First Aid for the USMLE Step 1
This is an 800+ pages long book full of the “high yield” information you’ll need to “pass” the USMLE Step 1 exam. It’s popularly referred to as the gold standard resource for the exam, and interestingly enough, a lot of US medical students use it from day 1 of medical school as a sort of overview or framework in anticipation for the board exams. (Ps: using this book from the start of med school is something I wish I did but too late now, LOL!)
In my opinion, it’s like a table of contents-ish and should be used in combination with a couple of other review books and question banks, not exclusively. This would really depend on your in-depth knowledge of the high yield facts for the exam and of course, personal preference. For instance, a 2nd or 3rd-year medical student who has just rounded up Basic Sciences lectures could easily get away with studying exclusively with this book, as the in-depth information is still fresh memory-wise, but a doctor who did Basic Sciences 5 years ago might not be able to.
The book seems to throw a bunch of seemingly random facts at you in a concise manner, that may or may not be very organized (depends on who’s reading), and so I can imagine it might be difficult if the user’s baseline knowledge isn’t up to speed. Hence my point earlier about using it in conjunction with a couple other high yield resources.
What most users do is annotate the First Aid with high yield info from other key resources fill in the gaps. For instance, you read new information in your question bank, in a textbook, or your lecture notes that isn’t in the first aid and you go ahead to write it in the appropriate section in the book. What I did with mine was de-spine (literally tore each page out carefully one-by-one), 2-hole punch, and put the pages in a pretty colorful binder. Lol! Sounds absurd I know, I mean why will she rip her book apart right? But I did it to compartmentalize my studying physically and mentally (probably emotionally too), also to reduce the weight of my library bag (I don’t like stress mahn!). How it works is this, on a day I want to study Microbiology, I take the microbiology pages out of my big colorful binder and put them either in a clear binder sleeve or in a smaller, more portable binder and be on my way. No unnecessarily heavy bags, and of course no mini panic attacks from constantly sighting the bulk of the entire First Aid book.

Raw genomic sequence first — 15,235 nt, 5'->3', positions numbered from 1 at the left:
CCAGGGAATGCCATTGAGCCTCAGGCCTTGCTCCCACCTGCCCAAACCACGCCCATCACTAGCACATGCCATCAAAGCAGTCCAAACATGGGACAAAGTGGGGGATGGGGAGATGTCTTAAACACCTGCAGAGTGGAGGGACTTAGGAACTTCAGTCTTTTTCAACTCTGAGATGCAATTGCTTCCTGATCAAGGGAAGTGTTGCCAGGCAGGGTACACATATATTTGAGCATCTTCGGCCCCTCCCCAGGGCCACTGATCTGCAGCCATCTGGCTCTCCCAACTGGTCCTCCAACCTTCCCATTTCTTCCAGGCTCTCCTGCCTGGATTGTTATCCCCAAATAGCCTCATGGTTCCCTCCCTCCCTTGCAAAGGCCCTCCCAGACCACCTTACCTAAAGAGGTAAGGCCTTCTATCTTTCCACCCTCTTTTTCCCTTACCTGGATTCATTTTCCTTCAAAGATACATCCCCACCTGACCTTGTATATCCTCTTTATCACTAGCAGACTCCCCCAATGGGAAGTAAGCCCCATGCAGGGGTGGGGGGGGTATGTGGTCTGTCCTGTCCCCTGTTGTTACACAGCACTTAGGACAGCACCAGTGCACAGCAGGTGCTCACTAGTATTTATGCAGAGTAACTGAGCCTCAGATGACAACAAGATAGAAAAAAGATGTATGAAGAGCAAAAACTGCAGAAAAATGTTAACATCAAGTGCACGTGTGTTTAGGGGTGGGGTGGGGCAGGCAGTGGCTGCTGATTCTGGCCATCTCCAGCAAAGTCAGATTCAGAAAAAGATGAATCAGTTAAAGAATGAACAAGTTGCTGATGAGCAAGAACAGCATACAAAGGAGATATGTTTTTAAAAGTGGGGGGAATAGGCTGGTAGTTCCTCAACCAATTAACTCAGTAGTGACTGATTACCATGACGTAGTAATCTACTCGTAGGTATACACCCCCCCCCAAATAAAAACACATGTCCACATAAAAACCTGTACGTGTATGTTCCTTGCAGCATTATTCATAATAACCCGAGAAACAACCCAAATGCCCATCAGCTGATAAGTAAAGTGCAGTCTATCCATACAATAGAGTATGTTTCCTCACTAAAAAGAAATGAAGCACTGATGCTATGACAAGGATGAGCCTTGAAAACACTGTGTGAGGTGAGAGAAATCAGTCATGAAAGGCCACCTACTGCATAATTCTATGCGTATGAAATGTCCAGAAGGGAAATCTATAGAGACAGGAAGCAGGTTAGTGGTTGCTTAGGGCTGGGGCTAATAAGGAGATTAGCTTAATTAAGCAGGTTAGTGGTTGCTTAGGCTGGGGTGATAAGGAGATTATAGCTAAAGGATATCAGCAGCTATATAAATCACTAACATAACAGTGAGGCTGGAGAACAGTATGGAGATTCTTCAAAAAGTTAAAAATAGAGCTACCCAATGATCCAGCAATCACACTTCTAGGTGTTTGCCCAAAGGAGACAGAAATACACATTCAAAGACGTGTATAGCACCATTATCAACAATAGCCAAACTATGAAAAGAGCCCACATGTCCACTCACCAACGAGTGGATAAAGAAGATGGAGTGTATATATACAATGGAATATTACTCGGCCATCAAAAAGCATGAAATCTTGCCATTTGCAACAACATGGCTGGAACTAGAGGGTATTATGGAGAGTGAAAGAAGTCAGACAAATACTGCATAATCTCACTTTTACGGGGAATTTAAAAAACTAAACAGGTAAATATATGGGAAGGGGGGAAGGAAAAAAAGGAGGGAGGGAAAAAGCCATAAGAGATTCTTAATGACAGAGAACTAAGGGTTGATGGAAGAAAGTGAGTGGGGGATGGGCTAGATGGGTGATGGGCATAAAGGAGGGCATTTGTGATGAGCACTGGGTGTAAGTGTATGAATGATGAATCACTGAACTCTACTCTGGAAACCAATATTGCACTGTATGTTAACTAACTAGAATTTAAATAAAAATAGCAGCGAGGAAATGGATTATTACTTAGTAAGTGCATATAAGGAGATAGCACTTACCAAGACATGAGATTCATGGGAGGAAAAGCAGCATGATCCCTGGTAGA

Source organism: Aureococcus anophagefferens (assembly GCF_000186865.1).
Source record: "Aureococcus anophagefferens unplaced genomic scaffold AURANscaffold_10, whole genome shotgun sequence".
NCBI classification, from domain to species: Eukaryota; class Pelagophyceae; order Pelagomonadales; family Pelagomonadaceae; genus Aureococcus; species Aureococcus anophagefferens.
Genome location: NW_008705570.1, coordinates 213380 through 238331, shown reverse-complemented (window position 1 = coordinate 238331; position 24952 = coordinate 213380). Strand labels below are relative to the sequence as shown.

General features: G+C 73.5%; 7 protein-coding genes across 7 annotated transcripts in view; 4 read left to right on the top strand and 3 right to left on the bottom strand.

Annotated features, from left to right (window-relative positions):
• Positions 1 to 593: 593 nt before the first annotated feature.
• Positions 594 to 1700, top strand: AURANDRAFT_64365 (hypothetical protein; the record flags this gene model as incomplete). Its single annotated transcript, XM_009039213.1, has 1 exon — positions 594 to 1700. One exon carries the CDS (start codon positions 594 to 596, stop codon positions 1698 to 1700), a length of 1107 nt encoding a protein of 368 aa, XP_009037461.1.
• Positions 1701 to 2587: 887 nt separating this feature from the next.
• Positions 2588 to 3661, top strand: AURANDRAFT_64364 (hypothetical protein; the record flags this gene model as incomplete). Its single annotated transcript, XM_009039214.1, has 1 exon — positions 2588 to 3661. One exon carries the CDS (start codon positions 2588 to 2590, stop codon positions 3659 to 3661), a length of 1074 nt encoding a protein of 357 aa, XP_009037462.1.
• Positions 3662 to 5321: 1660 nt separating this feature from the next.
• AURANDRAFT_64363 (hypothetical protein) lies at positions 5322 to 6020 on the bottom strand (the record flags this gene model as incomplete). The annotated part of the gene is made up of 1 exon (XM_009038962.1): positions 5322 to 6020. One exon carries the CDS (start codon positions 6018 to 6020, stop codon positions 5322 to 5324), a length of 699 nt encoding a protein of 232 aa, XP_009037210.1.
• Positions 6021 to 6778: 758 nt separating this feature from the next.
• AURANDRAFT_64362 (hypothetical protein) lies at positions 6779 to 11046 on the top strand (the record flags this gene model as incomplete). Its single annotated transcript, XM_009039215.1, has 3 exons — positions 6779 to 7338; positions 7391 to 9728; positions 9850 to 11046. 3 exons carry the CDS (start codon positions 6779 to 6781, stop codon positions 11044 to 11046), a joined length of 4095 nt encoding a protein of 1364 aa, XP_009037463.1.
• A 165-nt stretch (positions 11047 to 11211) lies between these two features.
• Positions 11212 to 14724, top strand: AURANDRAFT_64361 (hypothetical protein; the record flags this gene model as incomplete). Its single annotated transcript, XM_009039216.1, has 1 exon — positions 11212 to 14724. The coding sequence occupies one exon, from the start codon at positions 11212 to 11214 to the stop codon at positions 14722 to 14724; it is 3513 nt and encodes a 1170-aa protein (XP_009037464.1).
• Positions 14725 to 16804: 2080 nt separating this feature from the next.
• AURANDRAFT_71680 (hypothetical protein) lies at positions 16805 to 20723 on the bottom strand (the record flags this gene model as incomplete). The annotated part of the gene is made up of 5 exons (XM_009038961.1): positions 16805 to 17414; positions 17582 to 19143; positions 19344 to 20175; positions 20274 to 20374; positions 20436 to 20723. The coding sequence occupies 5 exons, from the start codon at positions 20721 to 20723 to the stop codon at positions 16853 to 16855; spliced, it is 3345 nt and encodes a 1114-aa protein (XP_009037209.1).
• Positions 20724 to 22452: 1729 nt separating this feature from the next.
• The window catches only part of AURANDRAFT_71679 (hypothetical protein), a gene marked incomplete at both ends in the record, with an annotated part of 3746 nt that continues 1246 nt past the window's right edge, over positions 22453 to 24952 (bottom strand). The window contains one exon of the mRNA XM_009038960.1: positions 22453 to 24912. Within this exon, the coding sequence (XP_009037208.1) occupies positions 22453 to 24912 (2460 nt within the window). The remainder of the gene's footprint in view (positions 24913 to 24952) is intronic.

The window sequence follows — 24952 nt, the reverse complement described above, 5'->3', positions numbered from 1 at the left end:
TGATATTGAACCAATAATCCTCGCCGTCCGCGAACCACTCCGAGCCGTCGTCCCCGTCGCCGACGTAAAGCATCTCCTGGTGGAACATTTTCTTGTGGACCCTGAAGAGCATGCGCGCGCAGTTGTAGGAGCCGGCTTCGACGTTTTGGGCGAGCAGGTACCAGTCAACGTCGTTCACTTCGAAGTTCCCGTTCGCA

The 2018 version (which happens to be the 28th edition) comes with a whopping 816 pages and 4 sections.
Section I contains a “Guide to effective exam preparation” information such as the basics of the exam, goal and strategy setting, study materials, and special situations.
Section II is the “High yield general principles” section with biochemistry, immunology, microbiology, pathology, pharmacology, and public health sciences in order.
Section III details “High yield organ systems” with cardiovascular, endocrine, gastrointestinal, hematology/oncology, musculoskeletal, skin, and connective tissue, neurology, psychiatry, renal, reproductive, respiratory, and the rapid review chapter. In section III, each organ system has it’s individual embryology, anatomy, physiology, pathology and pharmacology chapters.
Then the last section (IV) just talks about the “Top rated review resources” for the exam.
With all these being said, I have just one major issue with this book! The pages are relatively thin and so ink and highlighters are very likely to show up on the page behind. It’s a bit frustrating considering a lot of users end up annotating the book and then again, who doesn’t highlight medical textbooks for dear life right? But the good thing is, I recently discovered something called Bible Highlighters (genius stuff!) and I’ll absolutely recommend them for anyone having highlighter issues with this book or any other books really, as they are less-heavy duty compared to regular highlighters.
To anyone currently preparing for the Step 1 exam, we wish you all the very best! Feel free to reach out to us with any questions or if you’re just in need of some words of encouragement. We’re here for you, always! And if you’ve already completed the exam, CONGRATS! and be sure to leave a comment below about what resources you found the most useful.
Dr. Wendy Evans-Uhegbu is a graduate of The Royal College of Surgeons in Ireland, with experience in Connected Health, Medical Technology, Clinical Research, Medical Education, and Web Design. She is a member of the Medics Abroad team with the role of Chief Communications Officer. She also runs a Medical Communications and Publishing business (www.odrcommunications.com), and is the author of the newly published children’s book “The Things Around Me”.